Ghost Train to the Eastern Star is the second book by the author that I read. And I am tempted to read his other books as well. This book is about his journey from London to Japan. Covering the whole of Asia and back by a trans-Siberian route. He had taken a similar journey more than 30 years ago in the early 70s. There are places in this voyage that he had visited earlier. Some of which he found have not changed at all and some of them had changed beyond recognition. There are parts that he could not visit then and has visited for the first time. And some of the places are visited more for nostalgia than anything else. Most of the journey is done on the train, across countries, continents, cultures, and climates.
The author traveled alone for months, meeting people on the trains, in the restaurants and in the streets. At a lot of places, the author tries to spend time with the renowned authors of that country. Like he meets Orhan Pamuk in Istanbul, Arthur Clarke in Sri Lanka and Pico Iyer in Japan. The interactions between the authors are interesting. He also wanders around in the streets of a city or a town and observes what is going on around. More often than not, he gets to see the trades of the dark. And he keenly observes and writes about them. He also makes an attempt to talk to his fellow travelers even when he has a language barrier. He describes his food and it’s after effects in details.
The description of the place, people, references to his past journey and a train travel is what forms a typical chapter in the book. This nearly 500 pages book also has a lot of random things that at times you feel could have been avoided. There is an attempt to see and hence show the place without the layers that usually cover a place. Like in Cambodia he does not talk about the famous temples but about the fields which are used for genocide.
What I loved about the book Ghost Train to the Eastern Star was these small pearls of wisdom that the author keeps giving throughout the book. He himself calls them the Tao of Travel. Having traveled solo in big and small cities, I could relate to them completely. He takes away the glamour of traveling and reveals the insights of a traveler. Sure, someone who travels solo for so long is bound to have an authority to be able to write Tao of travel. Some of which are:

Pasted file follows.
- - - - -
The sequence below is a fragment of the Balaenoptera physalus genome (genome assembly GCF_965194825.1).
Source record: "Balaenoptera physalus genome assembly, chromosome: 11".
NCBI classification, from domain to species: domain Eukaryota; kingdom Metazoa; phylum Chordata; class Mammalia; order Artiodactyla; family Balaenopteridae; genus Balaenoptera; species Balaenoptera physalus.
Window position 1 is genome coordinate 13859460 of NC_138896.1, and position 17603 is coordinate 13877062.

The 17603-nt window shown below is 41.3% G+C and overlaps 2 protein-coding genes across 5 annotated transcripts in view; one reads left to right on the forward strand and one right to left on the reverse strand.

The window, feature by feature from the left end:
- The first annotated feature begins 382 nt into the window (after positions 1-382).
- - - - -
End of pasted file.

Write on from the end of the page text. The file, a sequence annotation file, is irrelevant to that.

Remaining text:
- Travel is one of the laziest ways on earth of passing the time.
- Travel writing is the lowest form of literary self-indulgence.
- Nothing is more suitable to a significant departure than a bad weather.
- In travel, disconnection is a necessity. It is a good thing that people don’t know where you are or how to find you. Keep your mind in the country you are in.
- Who doesn’t have a rapacious taxi driver story?
- Travel gives you glimpses of the past and the future, your own and other people’s.
- Travel is at its most rewarding when it ceases to be about your reaching a destination and becomes indistinguishable from living your life.
There are others which I prefer not to quote here.
This is the first time I read about the not so great experience of travel through India. The claustrophobia that it gives to its visitors, the recent enthusiasm or rather the over-enthusiasm of people, the lack of trust and just the crowds that unnerve them. At the same time, he also says that India is larger than the world. Most of the times when we talk to people in person, they have only good things to say about your country. In fact, that is what the author does in the book too. It reminds me of the Linda Goodman Sun signs, where you feel elated when you read the chapter on your sign only to read the not so good things about your sign when you read other zodiac signs.
Read Ghost Train to the Eastern Star if you like reading travel books…
Buy this book – Ghost Train to the Eastern Star On the tracks of ‘The Great Railway Bazaar’ by Paul Theroux at Amazon India.
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